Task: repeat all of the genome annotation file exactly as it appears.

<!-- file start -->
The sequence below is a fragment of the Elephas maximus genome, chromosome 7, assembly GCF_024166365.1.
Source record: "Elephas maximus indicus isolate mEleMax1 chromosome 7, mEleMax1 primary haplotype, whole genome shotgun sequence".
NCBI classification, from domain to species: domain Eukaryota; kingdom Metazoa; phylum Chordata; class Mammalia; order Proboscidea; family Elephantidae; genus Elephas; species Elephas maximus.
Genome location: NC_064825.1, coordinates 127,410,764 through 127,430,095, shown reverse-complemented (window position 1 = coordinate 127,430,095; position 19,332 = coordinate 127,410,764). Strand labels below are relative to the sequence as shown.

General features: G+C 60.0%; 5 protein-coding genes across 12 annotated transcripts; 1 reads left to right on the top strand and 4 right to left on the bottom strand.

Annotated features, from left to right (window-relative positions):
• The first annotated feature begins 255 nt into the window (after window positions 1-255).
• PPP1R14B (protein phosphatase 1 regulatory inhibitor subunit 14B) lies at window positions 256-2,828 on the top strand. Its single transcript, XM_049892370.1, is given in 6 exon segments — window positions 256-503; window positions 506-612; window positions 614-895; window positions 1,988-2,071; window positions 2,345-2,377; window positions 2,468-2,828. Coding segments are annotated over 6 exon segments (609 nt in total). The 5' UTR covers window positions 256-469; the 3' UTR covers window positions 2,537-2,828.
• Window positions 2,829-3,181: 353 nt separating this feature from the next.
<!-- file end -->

The sequence below is a fragment of the Elephas maximus genome, chromosome 7, assembly GCF_024166365.1.
Source record: "Elephas maximus indicus isolate mEleMax1 chromosome 7, mEleMax1 primary haplotype, whole genome shotgun sequence".
NCBI classification, from domain to species: domain Eukaryota; kingdom Metazoa; phylum Chordata; class Mammalia; order Proboscidea; family Elephantidae; genus Elephas; species Elephas maximus.
Genome location: NC_064825.1, coordinates 127,410,764 through 127,430,095, shown reverse-complemented (window position 1 = coordinate 127,430,095; position 19,332 = coordinate 127,410,764). Strand labels below are relative to the sequence as shown.

General features: G+C 60.0%; 5 protein-coding genes across 12 annotated transcripts; 1 reads left to right on the top strand and 4 right to left on the bottom strand.

Annotated features, from left to right (window-relative positions):
• The first annotated feature begins 255 nt into the window (after window positions 1-255).
• PPP1R14B (protein phosphatase 1 regulatory inhibitor subunit 14B) lies at window positions 256-2,828 on the top strand. Its single transcript, XM_049892370.1, is given in 6 exon segments — window positions 256-503; window positions 506-612; window positions 614-895; window positions 1,988-2,071; window positions 2,345-2,377; window positions 2,468-2,828. Coding segments are annotated over 6 exon segments (609 nt in total). The 5' UTR covers window positions 256-469; the 3' UTR covers window positions 2,537-2,828.
• Window positions 2,829-3,181: 353 nt separating this feature from the next.